There's an elephant in the room, right? The officials. We all know they're influenced by the home crowd into calling more fouls against the visiting team. At least I knew that. Or I thought I did.

Guess what: Through Thursday night, there had been 56 playoff games this year. The home team had been whistled for 1,279 fouls. The visitors? They'd been whistled for the exact same number, 1,279.

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Maybe those 5 a.m. phone calls really work.

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Timeout, timeout, timeout [PERMALINK]

Let's stroll down memory lane to the fifth paragraph of this column. Remember when I said, "But wait a minute, the Lakers only trailed by one and still had that fraction left"?

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I didn't mean wait a minute. I meant wait a minute, and then another, and another, and then another, and you're still just beginning to wait.

From the moment Kobe Bryant hit that jumper to put the Lakers up by one with 11.5 seconds left to the moment Derek Fisher hit his buzzer-beater for the win, nine minutes elapsed. Eleven and a half seconds of basketball in nine minutes. That's an inaction to action ratio of about 47:1. If the entire game were played at that ratio, it would take more than 37 hours. And they'd still be calling timeouts at the end.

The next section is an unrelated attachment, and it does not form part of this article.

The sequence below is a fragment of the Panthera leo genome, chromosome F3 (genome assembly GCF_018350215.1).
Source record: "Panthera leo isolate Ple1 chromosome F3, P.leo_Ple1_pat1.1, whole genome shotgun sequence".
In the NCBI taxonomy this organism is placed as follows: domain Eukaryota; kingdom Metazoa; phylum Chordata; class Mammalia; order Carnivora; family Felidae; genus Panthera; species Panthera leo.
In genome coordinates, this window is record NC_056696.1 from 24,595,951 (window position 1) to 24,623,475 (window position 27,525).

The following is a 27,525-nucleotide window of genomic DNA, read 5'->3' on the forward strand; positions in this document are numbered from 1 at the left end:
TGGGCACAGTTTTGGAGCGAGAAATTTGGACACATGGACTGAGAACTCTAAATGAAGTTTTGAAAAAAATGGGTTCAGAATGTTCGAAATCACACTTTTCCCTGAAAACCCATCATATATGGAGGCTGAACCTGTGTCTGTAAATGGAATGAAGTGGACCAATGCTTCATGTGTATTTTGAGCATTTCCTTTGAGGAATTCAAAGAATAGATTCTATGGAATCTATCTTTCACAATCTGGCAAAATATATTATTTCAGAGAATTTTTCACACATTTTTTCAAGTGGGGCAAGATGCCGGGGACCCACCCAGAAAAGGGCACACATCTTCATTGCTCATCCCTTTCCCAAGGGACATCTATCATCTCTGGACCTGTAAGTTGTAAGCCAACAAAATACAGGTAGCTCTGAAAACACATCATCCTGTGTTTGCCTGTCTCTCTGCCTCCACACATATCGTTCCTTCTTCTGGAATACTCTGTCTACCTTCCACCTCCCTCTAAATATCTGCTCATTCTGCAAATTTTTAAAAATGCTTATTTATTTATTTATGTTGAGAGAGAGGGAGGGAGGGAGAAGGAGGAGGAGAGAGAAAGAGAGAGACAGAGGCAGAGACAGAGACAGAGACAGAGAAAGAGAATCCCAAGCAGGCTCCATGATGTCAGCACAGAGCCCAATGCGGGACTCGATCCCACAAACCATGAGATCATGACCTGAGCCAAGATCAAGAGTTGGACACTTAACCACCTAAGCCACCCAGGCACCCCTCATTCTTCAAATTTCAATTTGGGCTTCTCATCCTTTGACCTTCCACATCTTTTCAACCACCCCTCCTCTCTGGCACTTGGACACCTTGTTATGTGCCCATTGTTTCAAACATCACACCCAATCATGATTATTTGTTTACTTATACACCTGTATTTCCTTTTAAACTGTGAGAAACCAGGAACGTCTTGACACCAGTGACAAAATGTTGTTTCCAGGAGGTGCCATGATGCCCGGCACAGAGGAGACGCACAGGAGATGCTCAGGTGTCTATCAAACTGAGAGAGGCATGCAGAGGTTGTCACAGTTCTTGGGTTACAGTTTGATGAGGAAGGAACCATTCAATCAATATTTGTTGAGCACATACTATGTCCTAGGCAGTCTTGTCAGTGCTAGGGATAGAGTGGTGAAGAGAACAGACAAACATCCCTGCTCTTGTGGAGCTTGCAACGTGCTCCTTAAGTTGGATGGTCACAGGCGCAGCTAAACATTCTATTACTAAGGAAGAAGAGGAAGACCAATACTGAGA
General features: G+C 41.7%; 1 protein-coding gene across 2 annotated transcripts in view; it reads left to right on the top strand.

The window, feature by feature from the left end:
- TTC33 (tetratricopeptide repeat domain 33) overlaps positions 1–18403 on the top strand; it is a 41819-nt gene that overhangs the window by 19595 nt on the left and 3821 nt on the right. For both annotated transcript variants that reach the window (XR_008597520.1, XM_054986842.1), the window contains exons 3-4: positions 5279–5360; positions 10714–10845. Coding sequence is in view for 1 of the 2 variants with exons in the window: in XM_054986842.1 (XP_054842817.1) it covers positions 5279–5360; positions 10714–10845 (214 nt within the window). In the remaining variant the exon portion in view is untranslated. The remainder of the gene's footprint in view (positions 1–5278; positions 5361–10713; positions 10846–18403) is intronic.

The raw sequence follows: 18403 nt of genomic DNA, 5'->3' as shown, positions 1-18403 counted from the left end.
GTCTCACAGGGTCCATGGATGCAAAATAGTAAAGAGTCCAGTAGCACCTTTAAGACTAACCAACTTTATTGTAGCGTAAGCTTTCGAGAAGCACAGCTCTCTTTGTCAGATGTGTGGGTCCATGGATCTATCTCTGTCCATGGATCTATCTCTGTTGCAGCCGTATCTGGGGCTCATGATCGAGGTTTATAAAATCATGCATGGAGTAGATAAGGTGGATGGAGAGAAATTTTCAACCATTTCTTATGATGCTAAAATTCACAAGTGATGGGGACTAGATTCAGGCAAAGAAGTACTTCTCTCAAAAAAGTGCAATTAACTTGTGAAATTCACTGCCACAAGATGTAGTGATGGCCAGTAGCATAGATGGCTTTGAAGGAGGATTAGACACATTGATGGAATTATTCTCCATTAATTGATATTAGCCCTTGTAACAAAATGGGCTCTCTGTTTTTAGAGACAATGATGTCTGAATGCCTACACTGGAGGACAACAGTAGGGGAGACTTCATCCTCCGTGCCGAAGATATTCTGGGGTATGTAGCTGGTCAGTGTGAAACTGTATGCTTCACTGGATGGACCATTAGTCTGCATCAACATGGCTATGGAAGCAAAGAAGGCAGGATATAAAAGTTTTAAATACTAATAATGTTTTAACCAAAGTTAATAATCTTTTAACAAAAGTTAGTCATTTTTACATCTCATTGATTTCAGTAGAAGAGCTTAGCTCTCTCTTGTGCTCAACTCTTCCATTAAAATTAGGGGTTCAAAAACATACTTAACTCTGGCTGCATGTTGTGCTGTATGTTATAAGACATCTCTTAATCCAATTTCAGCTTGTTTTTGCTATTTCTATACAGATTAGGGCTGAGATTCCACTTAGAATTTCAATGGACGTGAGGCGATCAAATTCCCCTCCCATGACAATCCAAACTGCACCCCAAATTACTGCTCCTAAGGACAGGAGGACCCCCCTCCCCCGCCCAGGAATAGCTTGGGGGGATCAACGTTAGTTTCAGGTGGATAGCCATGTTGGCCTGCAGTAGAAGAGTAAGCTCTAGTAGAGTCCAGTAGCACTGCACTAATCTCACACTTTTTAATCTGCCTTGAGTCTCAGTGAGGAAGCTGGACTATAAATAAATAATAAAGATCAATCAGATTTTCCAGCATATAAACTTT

Here's how the sequence went: Bryant jumper; Spurs timeout; Spurs inbound and the Lakers foul with 5.4 seconds left; Spurs timeout; Spurs inbound and Duncan hits his shot with 0.4 seconds left; Lakers timeout; Spurs timeout; Lakers timeout; Lakers inbound and Fisher hits the game-winner.

Five timeouts in 11 seconds! Three timeouts in a row! Good grief, NBA, do something about this. I know there are those who believe this sort of thing helps build drama, that the endgame chess match between the coaches is nerve-wracking and thrilling. All I have to say to those people is that they're free to watch chess but I like to watch basketball. At the most exciting, nail-biting time of the game, basketball players should be playing basketball, not holding endless committee meetings.

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My solution: You can't have commercials without timeouts, and you can't have broadcasts without commercials. I get that. So let the teams keep their allotted timeouts, and for all I care they can have an extra one or two to use during the game. But in the last minute, each team can only call timeout once. And you can't call consecutive timeouts. The clock has to move between them.

Three timeouts in a row. That's not basketball. It's a work stoppage.

Previous column: Pat Tillman letters